-US has a sensitivity between 92-100% for pneumothorax; but is operator dependent and not yet standardized in ATLS protocols

-US may have a role in diagnosing rib fractures

-Patients with rib fractures are at a high risk of pneumonia, up to 30% [xiii],[xiv]

 

Vascular Injury

-Vertebral artery injuries (VAI) are often missed

-Risk factors for VAI [xv]:

            -Cervical spine fracture                  -Ischemic stroke

            -Le Fort II or III fracture                  -Head injury with GCS < 6

            -Cervical hematoma                         -Hanging injury

            -Horner syndrome                             -Post-traumatic cervical bruit

 

-Only 20% of patients present with symptoms due to posterior collateral circulation

-CTA is the gold standard for diagnosis

 

Child Abuse

-There are high rates of occult fractures among abused children: up to 68% in children < 2 years and up to 84% in children < 1 year [xvi]

-American Academy of Pediatrics recommends a full skeletal survey under 2 years if there is suspicion [xvi]

-CT of the abdomen is recommended with high suspicion of abuse with abdominal tenderness

-Consider evaluating liver function tests and lipase to evaluate for occult abdominal injuries

 

Bottom line

Serial examination and contrast CT are best for the diagnosis of intra-abdominal and pelvic injuries in a stable patient

US is very sensitive for occult pneumothoraces

-Anyone with spinal fractures and head trauma should raise suspicion for VAI

Elderly, alcoholics and children have the greatest risk for occult injury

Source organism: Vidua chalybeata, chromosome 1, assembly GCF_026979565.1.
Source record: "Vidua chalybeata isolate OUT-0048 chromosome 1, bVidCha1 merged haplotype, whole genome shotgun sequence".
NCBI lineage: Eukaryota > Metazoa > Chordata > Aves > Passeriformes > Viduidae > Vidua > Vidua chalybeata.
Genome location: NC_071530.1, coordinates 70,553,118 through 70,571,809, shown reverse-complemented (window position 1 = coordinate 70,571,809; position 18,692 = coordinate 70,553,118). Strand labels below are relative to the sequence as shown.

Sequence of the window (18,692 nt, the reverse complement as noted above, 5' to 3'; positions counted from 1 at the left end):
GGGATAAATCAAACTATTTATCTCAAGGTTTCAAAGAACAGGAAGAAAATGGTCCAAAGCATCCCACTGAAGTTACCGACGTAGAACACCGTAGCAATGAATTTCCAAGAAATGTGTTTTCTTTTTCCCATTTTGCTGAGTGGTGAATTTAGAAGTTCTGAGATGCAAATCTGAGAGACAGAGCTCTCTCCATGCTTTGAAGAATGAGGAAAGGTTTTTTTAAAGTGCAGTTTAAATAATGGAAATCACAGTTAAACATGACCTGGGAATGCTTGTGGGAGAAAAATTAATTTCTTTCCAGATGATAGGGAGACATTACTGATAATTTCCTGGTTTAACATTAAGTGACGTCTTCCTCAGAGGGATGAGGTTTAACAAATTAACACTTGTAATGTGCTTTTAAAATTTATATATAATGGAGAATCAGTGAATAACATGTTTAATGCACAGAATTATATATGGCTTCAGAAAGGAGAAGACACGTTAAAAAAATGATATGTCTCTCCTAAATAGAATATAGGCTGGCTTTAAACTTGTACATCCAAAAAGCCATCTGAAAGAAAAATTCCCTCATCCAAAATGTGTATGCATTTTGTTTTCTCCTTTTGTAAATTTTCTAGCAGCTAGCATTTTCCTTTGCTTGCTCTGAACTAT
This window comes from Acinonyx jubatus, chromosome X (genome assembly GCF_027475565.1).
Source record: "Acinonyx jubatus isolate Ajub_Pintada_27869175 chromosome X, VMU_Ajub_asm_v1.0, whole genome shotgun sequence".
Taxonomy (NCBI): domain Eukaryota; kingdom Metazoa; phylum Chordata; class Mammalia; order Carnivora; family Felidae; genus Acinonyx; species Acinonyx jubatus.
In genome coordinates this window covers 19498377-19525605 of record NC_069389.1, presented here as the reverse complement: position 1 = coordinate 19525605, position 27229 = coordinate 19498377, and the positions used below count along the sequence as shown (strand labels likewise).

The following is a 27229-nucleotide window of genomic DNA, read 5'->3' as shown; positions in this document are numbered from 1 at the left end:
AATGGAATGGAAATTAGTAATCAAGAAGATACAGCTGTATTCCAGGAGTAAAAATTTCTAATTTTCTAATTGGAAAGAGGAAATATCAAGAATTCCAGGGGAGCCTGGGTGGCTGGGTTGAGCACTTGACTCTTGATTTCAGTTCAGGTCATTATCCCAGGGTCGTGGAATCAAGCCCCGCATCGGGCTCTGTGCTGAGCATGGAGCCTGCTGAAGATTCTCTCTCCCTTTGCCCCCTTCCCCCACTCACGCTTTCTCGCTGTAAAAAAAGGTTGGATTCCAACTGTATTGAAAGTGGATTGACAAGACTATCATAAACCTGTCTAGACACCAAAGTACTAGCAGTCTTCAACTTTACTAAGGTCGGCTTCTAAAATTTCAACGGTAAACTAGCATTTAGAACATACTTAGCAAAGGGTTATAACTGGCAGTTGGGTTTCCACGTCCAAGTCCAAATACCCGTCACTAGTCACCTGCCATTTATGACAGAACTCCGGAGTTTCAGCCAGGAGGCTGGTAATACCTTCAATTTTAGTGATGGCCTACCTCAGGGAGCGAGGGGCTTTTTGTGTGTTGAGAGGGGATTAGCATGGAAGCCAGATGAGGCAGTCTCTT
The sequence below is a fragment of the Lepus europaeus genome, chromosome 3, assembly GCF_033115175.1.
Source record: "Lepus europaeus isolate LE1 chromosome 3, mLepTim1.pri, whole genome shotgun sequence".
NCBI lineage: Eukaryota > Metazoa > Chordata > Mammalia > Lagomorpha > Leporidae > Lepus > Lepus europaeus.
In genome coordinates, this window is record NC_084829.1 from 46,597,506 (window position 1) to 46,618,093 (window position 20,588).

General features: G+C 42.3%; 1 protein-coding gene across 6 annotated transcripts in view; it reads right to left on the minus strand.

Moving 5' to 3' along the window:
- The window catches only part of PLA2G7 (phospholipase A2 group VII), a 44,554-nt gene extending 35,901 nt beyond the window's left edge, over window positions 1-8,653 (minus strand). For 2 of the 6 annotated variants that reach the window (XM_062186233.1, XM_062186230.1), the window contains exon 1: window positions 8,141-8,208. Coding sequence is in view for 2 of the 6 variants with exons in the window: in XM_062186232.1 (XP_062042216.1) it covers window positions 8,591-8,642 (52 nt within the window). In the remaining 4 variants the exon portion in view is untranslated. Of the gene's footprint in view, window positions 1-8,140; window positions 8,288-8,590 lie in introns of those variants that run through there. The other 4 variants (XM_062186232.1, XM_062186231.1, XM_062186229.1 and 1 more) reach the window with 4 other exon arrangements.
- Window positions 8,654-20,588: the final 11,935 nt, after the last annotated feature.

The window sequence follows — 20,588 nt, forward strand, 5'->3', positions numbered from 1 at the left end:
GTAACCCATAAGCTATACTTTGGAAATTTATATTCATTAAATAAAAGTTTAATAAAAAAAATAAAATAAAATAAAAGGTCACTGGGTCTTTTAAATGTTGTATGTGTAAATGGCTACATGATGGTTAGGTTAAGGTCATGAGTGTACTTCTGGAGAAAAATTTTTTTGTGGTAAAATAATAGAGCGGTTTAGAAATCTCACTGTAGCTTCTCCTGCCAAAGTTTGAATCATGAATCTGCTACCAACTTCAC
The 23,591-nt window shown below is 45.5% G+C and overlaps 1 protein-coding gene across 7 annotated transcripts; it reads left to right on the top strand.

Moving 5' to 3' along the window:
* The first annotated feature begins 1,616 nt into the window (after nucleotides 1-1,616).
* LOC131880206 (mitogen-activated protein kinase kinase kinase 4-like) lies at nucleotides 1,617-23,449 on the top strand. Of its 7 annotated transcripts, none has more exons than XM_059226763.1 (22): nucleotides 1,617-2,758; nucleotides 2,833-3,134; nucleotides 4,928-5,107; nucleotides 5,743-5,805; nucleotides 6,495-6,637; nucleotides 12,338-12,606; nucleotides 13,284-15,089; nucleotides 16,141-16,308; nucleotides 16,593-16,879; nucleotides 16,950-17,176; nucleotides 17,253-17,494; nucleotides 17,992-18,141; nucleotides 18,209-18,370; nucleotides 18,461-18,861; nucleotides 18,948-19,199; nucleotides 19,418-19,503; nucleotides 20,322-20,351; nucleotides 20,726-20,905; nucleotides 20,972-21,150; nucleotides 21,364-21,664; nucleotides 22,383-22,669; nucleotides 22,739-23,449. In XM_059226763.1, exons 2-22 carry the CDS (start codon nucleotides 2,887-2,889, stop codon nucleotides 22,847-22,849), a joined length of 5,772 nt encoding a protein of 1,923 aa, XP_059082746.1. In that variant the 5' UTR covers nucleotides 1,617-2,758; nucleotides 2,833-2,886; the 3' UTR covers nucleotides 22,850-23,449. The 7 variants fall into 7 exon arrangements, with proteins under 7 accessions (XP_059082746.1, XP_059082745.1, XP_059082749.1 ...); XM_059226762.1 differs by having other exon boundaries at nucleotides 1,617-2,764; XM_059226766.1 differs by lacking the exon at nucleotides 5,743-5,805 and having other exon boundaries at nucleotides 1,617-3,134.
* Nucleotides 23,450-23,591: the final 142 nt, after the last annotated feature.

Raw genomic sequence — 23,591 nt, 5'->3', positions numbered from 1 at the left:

-Abused children should be further evaluated

 

References / Further Reading

[i] Enderson BL, Reath DB, Meadors J, Dallas W, DeBoo JM, Maull KI. The tertiary trauma survey: a prospective study of missed injury. J Trauma 1990;30(6):666-669

[ii] Voeller GR, Reisser JR, Fabian TC, Kudsk K, Mangiante EC. Blunt diaphragm injuries: a five year experience. Am Surg 1990;56(1):28-31

[iii] Brandt ML, Luks FI, Spigland NA, DiLorenzo M, Laberge JM, Ouimet A. Diaphragmatic injury in children. J Trauma 1992;32(3):298-301

[iv] Reber PU, Schmeid B, Seiler CA, Baer HU, Patel AG, Buchler MW. Missed diaphragmatic injuries and their long-term sequelae. J Trauma 1998;44(1):183-188

[v] Abdel Hadi MS, Al-Mulhim AA, Al-Awad NI, Zakaria HM, Al-Awami MS. Diaphragmatic injury. A clinical review. Saudi Med J 2001;22(10):890-894

[vi] Rizzo PF, Gould ES, Lyden IP, Asnis SE. Diagnosis of occult fractures about the hip. Magnetic resonance imaging compared with bone scanning. J Bone Joint Surg Am 1993;75(3):395–401.

[vii] Gebel JM. Intracerebral hemorrhage. Neurol Clin 2000;18(2):419-438

[viii] Hoffman JR, Mower WR, Wolfson AB, Todd KH, Zucker MI. Validity of a set of clinical criteria to rule out injury to the cervical spine in patients with blunt trauma. National Emergency X-Radiograph Utilization Study Group. N Engl J Med 2000;347(2):94-99

[ix] Davis JW, Phreaner DL, Hoyt DB. The etiology of missed cervical spine injuries. J Trauma 1993;34:342-346

[x] Desouza RMCrocker MJHaliasos NRennie ASaxena A. Blunt traumatic vertebral artery injury: a clinical review. Eur Spine J. 2011 Sep;20(9):1405-1416

[xi] Yan H, Zhao B, Kolkin J, Li Z, Chen X, Chu T, Gao W. The management of lower extremity multilevel arterial injuries: a 10-year experience. PLoS One. 2015 Mar 20;10(3):e0121769

[xii] Ball CG, Kirkpatrick AW, Feliciano DV. The occult pneumothorax: what have we learned? Can J Surg. 2009 Oct;52(5):E173-179

[xiii] Daffner RH. Controversies in cervical spine imaging in trauma patients. Emerg Radiol. 2004 Aug;11(1):2-8

[xiv] McGillicuddy DRosen P. Diagnostic dilemmas and current controversies in blunt chest trauma. Emerg Med Clin North Am. 2007 Aug;25(3):695-711

[xv] Desouza RM, Crocker MJ, Haliasos N, Rennie A, Saxena A. Blunt traumatic vertebral artery injury: a clinical review. Eur Spine J. 2011 Sep;20(9):1405-16

[xvi] Section on Radiology; American Academy of Pediatrics. Diagnostic imaging of child abuse. Pediatrics. 2009 May;123(5):1430-1435